By Teresa Vise
The North Jefferson News
The study of emotional intelligence is often dated to the early 1990s, when scientific articles suggested that there existed an unrecognized but important human mental ability to reason about emotions and to use emotions to enhance thought. The basics of Emotional Intelligence, or EI, include knowing your feelings and using them to make life decisions with which you can live. In business, emotional intelligence can work to impart a strategic advantage when times get tense or tough.
Being able to manage your emotional life without begin hijacked by it or allowing yourself to become paralyzed by depression or worry, or worse, swept away by anger, is key in today’s volatile and changing workplace.
Cultivating your EI can provide the support that you need in the face of setbacks, and a positive channeling of your impulses can be critical to keep you on target and on track as you pursue your goals.
An emotionally intelligent person has empathy, not sympathy, for the other person without them having to tell you exactly what they are feeling or going through. In today’s work place this skill is critical in light of privacy laws, and issues of work place harassment. A skillful handling of emotion and feelings in the workplace is critical for the diverse personalities and skills that allow all to move in the same goal direction in some form of harmony. Emotional Intelligence allows the unspoken pulse of a group to work to get things done, sometimes the impossible, given all of the differing ideas, skills and agendas that sometimes come together.
There are multiple and daily examples of challenges in the work place that command high emotional intelligence.
Consider the dynamics of a colleague who steals your idea and discusses it publicly as if it were his own, the challenge of dealing with a difficult customer, the impact of a poor work review, someone who tells a racist joke or a sexually explicit joke. How about observing road rage, or riding with someone who is a driving aggressively? Ever been in a shouting match or a turf battle at work? Or sometimes we need to dig deep and sharpen our emotional intelligence as we work to inspire our team, nudge an indecisive or apathetic leader, or even work to inspire our own self.
Generally speaking, emotional intelligence improves an individual's social effectiveness. The higher the emotional intelligence, the better the social relations. Emotional Intelligence is described as a combination of personal competence and social competence.
Speaking to the Wall Street Journal, previous Chairman of GE Jack Welch stated, “A leader’s intelligence has to have a strong emotional component. He has to have high levels of self-awareness, maturity and self-control. He or she must be able to withstand the heat, handle setbacks and when those lucky moments arise, enjoy success with equal parts of joy and humility. No doubt emotional intelligence is more rare than book smarts, but my experience says it is actually more important in the making of a leader. You just can't ignore it.”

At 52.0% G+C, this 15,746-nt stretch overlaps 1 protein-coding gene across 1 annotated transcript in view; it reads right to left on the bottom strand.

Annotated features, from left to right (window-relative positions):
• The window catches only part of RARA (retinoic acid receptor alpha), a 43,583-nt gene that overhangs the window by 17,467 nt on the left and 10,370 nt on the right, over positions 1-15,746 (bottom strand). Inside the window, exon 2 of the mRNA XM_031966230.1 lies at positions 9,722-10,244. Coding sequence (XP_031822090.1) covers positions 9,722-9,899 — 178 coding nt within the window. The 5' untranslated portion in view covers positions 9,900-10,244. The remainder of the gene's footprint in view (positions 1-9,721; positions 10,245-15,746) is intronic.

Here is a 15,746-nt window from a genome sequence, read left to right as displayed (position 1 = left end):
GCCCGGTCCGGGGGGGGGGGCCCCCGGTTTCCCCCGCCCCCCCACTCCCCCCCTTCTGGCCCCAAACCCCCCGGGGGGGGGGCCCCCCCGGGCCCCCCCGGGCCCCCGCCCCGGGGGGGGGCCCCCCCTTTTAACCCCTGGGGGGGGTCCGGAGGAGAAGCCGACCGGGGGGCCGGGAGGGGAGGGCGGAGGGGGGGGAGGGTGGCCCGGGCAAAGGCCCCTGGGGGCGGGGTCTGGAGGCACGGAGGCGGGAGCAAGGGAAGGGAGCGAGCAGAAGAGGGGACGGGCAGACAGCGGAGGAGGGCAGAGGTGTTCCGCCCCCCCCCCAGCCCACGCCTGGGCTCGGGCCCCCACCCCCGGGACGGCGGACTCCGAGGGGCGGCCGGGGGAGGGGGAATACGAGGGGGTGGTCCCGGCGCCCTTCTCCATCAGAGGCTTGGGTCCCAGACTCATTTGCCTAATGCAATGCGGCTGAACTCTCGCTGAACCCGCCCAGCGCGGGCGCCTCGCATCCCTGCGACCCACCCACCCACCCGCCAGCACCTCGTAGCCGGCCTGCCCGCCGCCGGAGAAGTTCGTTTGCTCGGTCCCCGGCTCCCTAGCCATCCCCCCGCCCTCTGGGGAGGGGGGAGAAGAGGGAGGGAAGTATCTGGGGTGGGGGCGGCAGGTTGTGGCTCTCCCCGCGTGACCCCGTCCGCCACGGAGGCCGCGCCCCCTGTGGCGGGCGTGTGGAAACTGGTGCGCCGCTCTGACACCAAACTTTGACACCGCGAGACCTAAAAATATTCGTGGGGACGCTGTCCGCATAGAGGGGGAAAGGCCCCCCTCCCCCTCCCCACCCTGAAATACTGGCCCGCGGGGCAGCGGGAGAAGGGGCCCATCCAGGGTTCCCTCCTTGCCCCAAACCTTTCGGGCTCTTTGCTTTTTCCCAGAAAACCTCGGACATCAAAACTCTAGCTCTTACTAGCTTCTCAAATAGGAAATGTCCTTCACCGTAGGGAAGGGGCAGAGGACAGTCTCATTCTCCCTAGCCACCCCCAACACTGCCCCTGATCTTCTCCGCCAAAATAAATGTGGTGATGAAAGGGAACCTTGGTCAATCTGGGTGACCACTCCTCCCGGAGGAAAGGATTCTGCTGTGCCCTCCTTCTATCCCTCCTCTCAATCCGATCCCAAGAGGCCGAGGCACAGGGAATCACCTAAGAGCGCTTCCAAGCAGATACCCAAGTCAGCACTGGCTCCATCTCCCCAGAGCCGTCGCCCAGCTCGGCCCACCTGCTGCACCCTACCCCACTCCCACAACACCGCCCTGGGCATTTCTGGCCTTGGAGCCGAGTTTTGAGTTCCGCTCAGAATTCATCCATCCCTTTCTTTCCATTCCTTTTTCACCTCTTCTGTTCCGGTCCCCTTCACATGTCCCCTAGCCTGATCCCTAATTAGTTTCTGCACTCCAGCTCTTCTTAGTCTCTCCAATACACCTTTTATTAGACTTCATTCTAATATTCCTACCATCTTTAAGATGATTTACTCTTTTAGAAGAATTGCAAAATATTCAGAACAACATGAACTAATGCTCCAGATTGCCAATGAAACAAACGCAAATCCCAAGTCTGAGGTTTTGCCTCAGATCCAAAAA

The high EI individual can better perceive emotions, use them in thought, understand their meanings, and manage emotions, than others. Solving emotional problems likely requires less cognitive effort for this individual. The person also tends to be somewhat higher in verbal, social, and other intelligences, particularly in understanding emotions. The individual tends to be more open and agreeable than others. The high EI person is drawn to occupations involving social interactions such as teaching and counseling more so than to occupations involving clerical or administrative tasks.
According to research on the topic, the high EI individual, relative to others, is less apt to engage in problem behaviors, and avoids self-destructive, negative behaviors such as smoking, excessive drinking, drug abuse, or violent episodes with others. The high EI person is more likely to have possessions of sentimental attachment around the home and to have more positive social interactions. Such individuals may also be more adept at describing motivational goals, aims, and missions.
Got EI? Psychologists Travis Bradberry and Jean Greaves designed a test that assesses the four pillars of EI: self-awareness, self-management, social awareness and relationship management. “Emotional Intelligence Appraisal” was published in 2003, and more than 500,000 people have taken the assessment so far… even the Chinese. Interestingly, the research showed that when data matched Chinese executives to American executives, the Chinese outscored the American on the two key EI measures of self-management and relationship management. In a nutshell, this very compelling research suggests when it comes to the pursuit of economic success these two less developed elements of EI leave American Executives lacking in some of the discipline needed to compete best in a global marketplace.
Getting back on track will require our good, old fashioned “making business personal.” The tried and true “management by walking around” technique that helped build our industry and fuel our factory floor.
Teresa works for Sanofi-Aventis Pharmaceuticals and supports the Fultondale Chamber of Commerce. You can find additional readings on her blog at http://businessadvise4u.blogspot.com. Contact at her by email at firstname.lastname@example.org.